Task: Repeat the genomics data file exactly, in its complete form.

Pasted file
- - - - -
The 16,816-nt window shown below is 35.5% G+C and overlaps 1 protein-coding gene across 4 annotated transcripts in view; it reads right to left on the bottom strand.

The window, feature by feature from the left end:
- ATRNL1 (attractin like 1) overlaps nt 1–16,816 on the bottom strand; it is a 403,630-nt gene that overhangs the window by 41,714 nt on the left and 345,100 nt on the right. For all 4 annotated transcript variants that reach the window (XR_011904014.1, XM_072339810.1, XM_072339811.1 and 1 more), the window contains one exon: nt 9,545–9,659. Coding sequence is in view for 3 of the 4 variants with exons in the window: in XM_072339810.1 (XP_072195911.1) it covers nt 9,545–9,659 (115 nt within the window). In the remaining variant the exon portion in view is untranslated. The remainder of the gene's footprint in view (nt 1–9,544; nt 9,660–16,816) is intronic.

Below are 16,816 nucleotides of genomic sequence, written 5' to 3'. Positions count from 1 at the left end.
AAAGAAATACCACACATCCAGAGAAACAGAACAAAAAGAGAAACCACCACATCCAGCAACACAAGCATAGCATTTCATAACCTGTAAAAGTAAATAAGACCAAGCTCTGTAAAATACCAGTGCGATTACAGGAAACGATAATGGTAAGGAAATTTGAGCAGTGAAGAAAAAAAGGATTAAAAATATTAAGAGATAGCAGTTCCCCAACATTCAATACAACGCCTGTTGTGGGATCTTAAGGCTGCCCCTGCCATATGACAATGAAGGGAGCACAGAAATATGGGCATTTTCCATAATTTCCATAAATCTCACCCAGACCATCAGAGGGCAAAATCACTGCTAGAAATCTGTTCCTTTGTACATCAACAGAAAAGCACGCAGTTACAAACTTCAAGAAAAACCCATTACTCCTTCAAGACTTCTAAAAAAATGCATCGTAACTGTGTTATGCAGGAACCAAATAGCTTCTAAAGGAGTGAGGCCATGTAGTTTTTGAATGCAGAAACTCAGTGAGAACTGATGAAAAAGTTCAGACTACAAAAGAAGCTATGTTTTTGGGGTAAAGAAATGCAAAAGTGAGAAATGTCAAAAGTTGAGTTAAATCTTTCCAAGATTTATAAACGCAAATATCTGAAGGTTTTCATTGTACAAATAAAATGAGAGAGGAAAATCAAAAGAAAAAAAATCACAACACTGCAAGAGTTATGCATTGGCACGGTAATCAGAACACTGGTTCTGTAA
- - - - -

The 16,816-nt window shown below is 35.5% G+C and overlaps 1 protein-coding gene across 4 annotated transcripts in view; it reads right to left on the bottom strand.

The window, feature by feature from the left end:
- ATRNL1 (attractin like 1) overlaps nt 1–16,816 on the bottom strand; it is a 403,630-nt gene that overhangs the window by 41,714 nt on the left and 345,100 nt on the right. For all 4 annotated transcript variants that reach the window (XR_011904014.1, XM_072339810.1, XM_072339811.1 and 1 more), the window contains one exon: nt 9,545–9,659. Coding sequence is in view for 3 of the 4 variants with exons in the window: in XM_072339810.1 (XP_072195911.1) it covers nt 9,545–9,659 (115 nt within the window). In the remaining variant the exon portion in view is untranslated. The remainder of the gene's footprint in view (nt 1–9,544; nt 9,660–16,816) is intronic.

Below are 16,816 nucleotides of genomic sequence, written 5' to 3'. Positions count from 1 at the left end.
AAAGAAATACCACACATCCAGAGAAACAGAACAAAAAGAGAAACCACCACATCCAGCAACACAAGCATAGCATTTCATAACCTGTAAAAGTAAATAAGACCAAGCTCTGTAAAATACCAGTGCGATTACAGGAAACGATAATGGTAAGGAAATTTGAGCAGTGAAGAAAAAAAGGATTAAAAATATTAAGAGATAGCAGTTCCCCAACATTCAATACAACGCCTGTTGTGGGATCTTAAGGCTGCCCCTGCCATATGACAATGAAGGGAGCACAGAAATATGGGCATTTTCCATAATTTCCATAAATCTCACCCAGACCATCAGAGGGCAAAATCACTGCTAGAAATCTGTTCCTTTGTACATCAACAGAAAAGCACGCAGTTACAAACTTCAAGAAAAACCCATTACTCCTTCAAGACTTCTAAAAAAATGCATCGTAACTGTGTTATGCAGGAACCAAATAGCTTCTAAAGGAGTGAGGCCATGTAGTTTTTGAATGCAGAAACTCAGTGAGAACTGATGAAAAAGTTCAGACTACAAAAGAAGCTATGTTTTTGGGGTAAAGAAATGCAAAAGTGAGAAATGTCAAAAGTTGAGTTAAATCTTTCCAAGATTTATAAACGCAAATATCTGAAGGTTTTCATTGTACAAATAAAATGAGAGAGGAAAATCAAAAGAAAAAAAATCACAACACTGCAAGAGTTATGCATTGGCACGGTAATCAGAACACTGGTTCTGTAA